Yangchen C Rinzin
March 23, 2020, will probably be remembered in the history of tourism in Bhutan as the day when there was only one tourist in the country.
Since the day Covid-19 was first detected in the country, all tourists gradually left Bhutan after the government banned the entry of tourists. The last four tourists left Bhutan on Monday.
The only tourist left in the country is the woman who tested Covid-19 on March 20. The tourist is in isolation at the national referral hospital.
The usually busy tourist hotspots like the Memorial Choeten, Kuenselphodrang (Buddha Point), or the Craft Bazaar along the Norzin Lam in Thimphu today wear a deserted look.
The first case of Covid-19 was detected in the country on the same day when Bhutan received an award for the “Best Destination: Happy Tourism” by the Pacific Asia Travel Writers Association.
Bhutan technically has zero tourists in the country for the first time since tourism opened its door in 1974.
There were more than 1,000 tourists in the country at the time when the first Covid-19 case was reported.
Tourism began in Bhutan in 1974. The travel to the east was opened first in 1989.
The number of tourists visiting Bhutan increased to almost 2,000 by 1981 and it kept increasing every year. By 2019, the country began receiving more than 200,000 tourists.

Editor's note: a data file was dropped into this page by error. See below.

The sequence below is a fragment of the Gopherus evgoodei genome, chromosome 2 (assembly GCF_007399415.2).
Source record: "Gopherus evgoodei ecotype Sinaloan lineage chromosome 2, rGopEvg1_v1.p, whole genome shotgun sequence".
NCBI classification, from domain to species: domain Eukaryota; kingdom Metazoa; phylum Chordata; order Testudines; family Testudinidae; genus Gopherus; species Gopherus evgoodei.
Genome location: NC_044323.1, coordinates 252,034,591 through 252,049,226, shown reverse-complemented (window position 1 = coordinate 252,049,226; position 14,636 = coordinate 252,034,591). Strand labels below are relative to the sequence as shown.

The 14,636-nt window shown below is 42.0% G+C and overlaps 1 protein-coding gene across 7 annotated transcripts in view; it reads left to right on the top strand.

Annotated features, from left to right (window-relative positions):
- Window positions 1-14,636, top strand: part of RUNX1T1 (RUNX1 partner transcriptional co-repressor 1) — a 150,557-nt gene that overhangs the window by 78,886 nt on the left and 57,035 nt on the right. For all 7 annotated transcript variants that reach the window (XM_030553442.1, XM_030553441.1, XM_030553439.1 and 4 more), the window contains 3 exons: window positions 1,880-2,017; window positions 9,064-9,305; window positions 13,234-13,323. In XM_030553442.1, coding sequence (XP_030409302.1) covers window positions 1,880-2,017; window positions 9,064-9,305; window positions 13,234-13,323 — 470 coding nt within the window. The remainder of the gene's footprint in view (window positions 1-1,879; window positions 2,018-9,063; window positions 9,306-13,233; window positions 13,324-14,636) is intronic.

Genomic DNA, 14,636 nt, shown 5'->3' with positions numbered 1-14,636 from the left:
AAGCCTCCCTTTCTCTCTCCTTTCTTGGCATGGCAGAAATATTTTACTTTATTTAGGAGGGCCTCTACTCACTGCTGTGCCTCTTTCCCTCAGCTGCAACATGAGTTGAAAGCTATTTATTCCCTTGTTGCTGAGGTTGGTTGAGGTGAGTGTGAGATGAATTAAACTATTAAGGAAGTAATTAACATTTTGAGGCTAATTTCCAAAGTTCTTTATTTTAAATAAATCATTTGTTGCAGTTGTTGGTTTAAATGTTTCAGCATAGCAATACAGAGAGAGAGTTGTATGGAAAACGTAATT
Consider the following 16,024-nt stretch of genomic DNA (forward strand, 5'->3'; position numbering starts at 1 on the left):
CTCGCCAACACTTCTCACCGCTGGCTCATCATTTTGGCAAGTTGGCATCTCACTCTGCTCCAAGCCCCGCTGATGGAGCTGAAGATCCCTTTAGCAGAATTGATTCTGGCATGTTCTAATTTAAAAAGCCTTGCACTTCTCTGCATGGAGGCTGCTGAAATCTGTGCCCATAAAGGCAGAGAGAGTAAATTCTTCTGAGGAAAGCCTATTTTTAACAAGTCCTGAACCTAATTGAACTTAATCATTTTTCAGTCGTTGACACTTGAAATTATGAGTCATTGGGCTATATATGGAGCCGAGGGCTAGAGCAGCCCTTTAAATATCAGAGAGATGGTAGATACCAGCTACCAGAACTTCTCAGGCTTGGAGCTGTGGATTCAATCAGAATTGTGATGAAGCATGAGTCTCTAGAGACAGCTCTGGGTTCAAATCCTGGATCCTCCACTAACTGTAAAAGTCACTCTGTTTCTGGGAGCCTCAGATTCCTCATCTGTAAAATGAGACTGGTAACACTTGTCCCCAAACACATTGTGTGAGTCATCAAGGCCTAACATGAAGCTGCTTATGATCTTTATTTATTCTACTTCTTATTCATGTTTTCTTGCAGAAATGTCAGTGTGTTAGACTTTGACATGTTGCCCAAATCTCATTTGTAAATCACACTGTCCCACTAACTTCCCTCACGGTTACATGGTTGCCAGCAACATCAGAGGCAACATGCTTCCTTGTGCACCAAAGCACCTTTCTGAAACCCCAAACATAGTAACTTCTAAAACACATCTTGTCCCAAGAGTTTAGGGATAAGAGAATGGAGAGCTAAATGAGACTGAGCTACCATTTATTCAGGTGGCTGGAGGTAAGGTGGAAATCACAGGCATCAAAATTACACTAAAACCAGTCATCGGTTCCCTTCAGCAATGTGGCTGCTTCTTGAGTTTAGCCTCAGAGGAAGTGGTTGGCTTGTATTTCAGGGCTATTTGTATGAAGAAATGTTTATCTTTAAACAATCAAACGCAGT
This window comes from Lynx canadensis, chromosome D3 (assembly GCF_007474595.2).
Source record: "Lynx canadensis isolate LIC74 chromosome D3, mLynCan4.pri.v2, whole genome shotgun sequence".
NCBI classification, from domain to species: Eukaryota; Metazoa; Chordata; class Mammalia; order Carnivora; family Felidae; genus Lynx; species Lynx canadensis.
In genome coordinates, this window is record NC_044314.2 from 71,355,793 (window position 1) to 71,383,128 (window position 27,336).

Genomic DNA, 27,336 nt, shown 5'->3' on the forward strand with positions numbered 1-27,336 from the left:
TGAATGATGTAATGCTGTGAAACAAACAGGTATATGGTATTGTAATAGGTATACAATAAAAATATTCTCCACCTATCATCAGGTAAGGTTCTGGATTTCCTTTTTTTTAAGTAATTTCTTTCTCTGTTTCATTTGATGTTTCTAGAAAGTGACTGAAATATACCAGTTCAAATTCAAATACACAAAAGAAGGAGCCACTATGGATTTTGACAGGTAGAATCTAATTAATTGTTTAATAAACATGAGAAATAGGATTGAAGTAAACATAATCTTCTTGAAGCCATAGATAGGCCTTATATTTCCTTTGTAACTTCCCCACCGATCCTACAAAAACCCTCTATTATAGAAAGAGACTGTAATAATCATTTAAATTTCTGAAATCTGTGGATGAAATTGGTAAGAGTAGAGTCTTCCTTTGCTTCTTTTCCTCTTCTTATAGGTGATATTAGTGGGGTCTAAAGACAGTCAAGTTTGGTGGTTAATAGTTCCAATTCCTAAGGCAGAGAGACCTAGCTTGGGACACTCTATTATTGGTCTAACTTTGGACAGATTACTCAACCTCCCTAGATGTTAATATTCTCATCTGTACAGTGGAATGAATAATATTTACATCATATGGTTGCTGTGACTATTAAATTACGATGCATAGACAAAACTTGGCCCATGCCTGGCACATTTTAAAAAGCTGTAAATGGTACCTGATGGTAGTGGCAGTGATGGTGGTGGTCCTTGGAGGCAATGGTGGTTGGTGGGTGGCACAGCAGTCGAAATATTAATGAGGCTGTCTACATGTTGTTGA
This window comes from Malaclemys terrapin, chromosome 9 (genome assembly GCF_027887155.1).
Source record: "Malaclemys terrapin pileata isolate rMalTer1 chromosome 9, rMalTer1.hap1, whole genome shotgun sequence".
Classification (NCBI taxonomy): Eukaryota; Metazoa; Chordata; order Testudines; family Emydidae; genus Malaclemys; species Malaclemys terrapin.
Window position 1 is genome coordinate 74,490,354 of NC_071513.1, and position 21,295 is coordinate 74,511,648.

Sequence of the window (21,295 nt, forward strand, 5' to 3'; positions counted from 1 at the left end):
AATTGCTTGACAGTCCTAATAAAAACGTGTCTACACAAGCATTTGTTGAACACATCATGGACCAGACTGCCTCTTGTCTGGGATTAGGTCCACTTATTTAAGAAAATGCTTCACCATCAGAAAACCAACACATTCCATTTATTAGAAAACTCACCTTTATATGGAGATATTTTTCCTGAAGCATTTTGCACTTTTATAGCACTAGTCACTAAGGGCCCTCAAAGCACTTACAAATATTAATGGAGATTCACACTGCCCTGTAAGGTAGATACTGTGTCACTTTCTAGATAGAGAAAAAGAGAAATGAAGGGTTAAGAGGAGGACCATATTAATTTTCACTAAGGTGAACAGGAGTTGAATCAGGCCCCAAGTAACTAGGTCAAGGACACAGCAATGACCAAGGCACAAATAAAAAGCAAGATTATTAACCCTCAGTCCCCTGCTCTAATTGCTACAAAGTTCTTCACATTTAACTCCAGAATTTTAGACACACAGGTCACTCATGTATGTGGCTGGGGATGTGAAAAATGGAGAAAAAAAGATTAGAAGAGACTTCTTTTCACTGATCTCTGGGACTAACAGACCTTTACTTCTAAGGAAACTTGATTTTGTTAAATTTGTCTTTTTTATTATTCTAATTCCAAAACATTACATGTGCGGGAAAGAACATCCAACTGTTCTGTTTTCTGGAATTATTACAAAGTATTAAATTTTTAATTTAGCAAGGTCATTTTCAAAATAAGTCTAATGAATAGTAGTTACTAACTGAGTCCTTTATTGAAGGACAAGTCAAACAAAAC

With only single tourist remaining and the government’s indefinite ban on tourism, TCB’s director general, Dorji Dhradhul, said that this was unprecedented and had mixed feelings of loss and opportunity.
“I say loss because the number of tourists has reduced to one and impact on tourism is vivid,” he said. “However, we’re taking it as an opportunity to begin tourism with a new face.”
The ban has resulted in a national revenue loss of USD 4.4 million based on a total of 2,550 international tourist cancellations due to Covid-19 between January 15 and March 23. This is excluding cancellations from regional tourists.
Dorji Dhradhul said that Bhutan was taking intense measures to contain the Covid-19 outbreak. The government, he added, was also working to keep those in the tourism and other affected sectors gainfully employed.
“We’re also working on a tourism recovery plan and even looking beyond like domestic tourism and wellness and wellbeing tourism,” he said.
He explained that in domestic tourism, which is yet to take off, it could popularise pilgrimages and other forms of spiritual tourism in the country, including adventure-based tourism.
Coming to wellness and wellbeing tourism, he said that Bhutan had been until now promoted as a destination with a unique culture and pristine nature but had much more to offer.
Dorji Dhradhul said that with Bhutan being known as the land of medicinal herbs in its olden days, peaceful surroundings, and with GNH, Bhutan makes a great potential destination for these travellers to reflect, relax and rest.
“We would work to expand on that new initiative and take Brand Bhutan to the next level,” he said. “For now, we can only wish the lone tourist speedy recovery,” Dorji Dhradhul said.